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Does Windows 11 core isolation protect me against malware or does it have nothing to do with it? For example, an unsophisticated hacker with metasploit, nmap, msvenom or tools like that could create obfuscated malware or code that can run on a PC with the isolated core and RAM or that type of code. Or does malware for reverse shells not need to access those protected parts of the system?

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  • You keep confusing "reverse shell" with malware and exploits. A reverse shell happens after malware exploits a machine.
    – schroeder
    Mar 2, 2023 at 9:37
  • A lot of thanks, maybe u can say me how can an unsophisticated hacker exploit my machine outside my network without pishing or social engineering Mar 2, 2023 at 9:45
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    As I said from your previous question, that's too open-ended to answer. There are lots of ways. Hacking the router or your phone first is one way. But as I also said, I would challenge the idea that you are under an on-going "hack".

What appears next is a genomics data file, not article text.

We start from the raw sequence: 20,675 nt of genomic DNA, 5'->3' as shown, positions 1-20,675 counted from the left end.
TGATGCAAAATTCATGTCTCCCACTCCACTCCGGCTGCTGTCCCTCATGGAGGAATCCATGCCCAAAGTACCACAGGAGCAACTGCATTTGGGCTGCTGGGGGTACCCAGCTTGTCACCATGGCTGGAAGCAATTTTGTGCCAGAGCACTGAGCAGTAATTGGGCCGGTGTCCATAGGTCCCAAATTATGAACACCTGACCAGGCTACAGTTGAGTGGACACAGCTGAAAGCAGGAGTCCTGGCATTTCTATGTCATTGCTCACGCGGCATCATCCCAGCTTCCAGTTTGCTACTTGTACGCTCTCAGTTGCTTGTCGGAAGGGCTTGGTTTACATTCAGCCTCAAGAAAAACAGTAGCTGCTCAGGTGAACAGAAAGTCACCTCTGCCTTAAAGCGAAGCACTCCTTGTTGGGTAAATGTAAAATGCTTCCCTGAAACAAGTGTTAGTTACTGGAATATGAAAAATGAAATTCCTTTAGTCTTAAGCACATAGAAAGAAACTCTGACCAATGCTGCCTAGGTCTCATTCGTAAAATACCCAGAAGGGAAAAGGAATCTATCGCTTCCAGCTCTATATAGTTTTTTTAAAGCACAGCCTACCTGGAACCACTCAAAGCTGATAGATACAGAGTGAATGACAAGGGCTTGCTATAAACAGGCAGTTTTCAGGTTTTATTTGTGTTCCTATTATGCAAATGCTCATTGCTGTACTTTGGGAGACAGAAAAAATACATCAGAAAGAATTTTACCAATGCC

– schroeder
    Mar 2, 2023 at 9:47
  • But let's say that you are a hacker who uses conventional techniques, who does not have deep knowledge and who possibly learns by watching YouTube and forums, what kind of attacks to steal information from outside the network could he perform knowing a public IP and without the network having open ports or portfowarding and with firewalls and antivirus activated, from start to finish, I'm talking about not very complex attacks Mar 2, 2023 at 10:15
  • Against the youtube-educated crowd basic steps like firewalls in routers and antivirus on the desktop are enough for usual private household environments. But these guys are not a significant threat actor anyway.
    – fleitner
    Mar 2, 2023 at 10:26

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You have a few things confused together. It is possible to create malware that includes a reverse shell that does not require "hacking" the system.

Core isolation helps to isolate high-security parts of Windows memory to prevent abuse and misuse of memory to gain privilege isolation. So, from this perspective, core isolation helps prevent certain ways of gaining access to the system through exploiting other programs.

As with all things in security, there is no single, simple, conclusive solution to complex problems.

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